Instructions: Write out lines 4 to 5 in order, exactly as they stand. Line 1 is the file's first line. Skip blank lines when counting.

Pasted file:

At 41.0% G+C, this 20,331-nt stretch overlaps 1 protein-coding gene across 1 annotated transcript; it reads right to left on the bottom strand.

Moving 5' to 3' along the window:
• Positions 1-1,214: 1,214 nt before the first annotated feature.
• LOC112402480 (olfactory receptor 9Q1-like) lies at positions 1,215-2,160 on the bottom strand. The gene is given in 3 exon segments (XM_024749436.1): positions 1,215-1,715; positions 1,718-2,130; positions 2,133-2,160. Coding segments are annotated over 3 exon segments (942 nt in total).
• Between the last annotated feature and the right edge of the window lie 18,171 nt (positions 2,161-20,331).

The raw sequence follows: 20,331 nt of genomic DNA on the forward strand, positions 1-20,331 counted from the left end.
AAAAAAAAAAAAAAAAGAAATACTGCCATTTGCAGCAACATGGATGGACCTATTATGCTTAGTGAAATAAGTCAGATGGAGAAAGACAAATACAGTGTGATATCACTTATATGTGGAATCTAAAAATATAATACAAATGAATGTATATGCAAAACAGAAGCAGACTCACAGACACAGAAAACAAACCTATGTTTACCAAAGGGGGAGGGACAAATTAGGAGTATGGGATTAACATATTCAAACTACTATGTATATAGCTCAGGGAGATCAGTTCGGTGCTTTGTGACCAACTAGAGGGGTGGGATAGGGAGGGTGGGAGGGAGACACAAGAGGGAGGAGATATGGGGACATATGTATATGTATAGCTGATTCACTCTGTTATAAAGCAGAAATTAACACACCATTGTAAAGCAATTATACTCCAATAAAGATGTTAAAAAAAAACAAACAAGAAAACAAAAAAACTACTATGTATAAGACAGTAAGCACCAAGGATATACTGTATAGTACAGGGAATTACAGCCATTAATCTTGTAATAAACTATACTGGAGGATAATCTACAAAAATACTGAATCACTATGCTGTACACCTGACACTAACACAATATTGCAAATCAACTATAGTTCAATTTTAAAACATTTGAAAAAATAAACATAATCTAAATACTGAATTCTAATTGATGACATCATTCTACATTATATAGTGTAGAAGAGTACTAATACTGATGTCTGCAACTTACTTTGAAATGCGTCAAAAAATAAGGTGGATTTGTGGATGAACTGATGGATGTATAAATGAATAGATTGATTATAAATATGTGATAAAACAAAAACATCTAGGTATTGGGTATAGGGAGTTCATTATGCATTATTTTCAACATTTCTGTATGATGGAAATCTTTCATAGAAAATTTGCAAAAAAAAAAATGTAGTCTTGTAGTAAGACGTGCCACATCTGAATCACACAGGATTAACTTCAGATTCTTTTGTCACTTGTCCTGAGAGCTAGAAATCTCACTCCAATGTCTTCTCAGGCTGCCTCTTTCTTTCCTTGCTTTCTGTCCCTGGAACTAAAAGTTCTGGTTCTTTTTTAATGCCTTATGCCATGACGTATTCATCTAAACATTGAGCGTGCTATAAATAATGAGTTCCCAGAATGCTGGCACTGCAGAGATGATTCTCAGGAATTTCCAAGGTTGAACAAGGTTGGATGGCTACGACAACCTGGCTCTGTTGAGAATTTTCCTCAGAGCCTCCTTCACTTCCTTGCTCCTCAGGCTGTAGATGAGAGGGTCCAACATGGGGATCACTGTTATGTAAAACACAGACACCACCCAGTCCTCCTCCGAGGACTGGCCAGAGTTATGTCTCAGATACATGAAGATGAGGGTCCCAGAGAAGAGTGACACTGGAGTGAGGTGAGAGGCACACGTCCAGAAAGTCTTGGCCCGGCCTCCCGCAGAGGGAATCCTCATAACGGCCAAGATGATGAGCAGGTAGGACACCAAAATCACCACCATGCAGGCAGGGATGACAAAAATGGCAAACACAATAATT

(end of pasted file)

• LOC112402480 (olfactory receptor 9Q1-like) lies at positions 1,215-2,160 on the bottom strand. The gene is given in 3 exon segments (XM_024749436.1): positions 1,215-1,715; positions 1,718-2,130; positions 2,133-2,160. Coding segments are annotated over 3 exon segments (942 nt in total).
• Between the last annotated feature and the right edge of the window lie 18,171 nt (positions 2,161-20,331).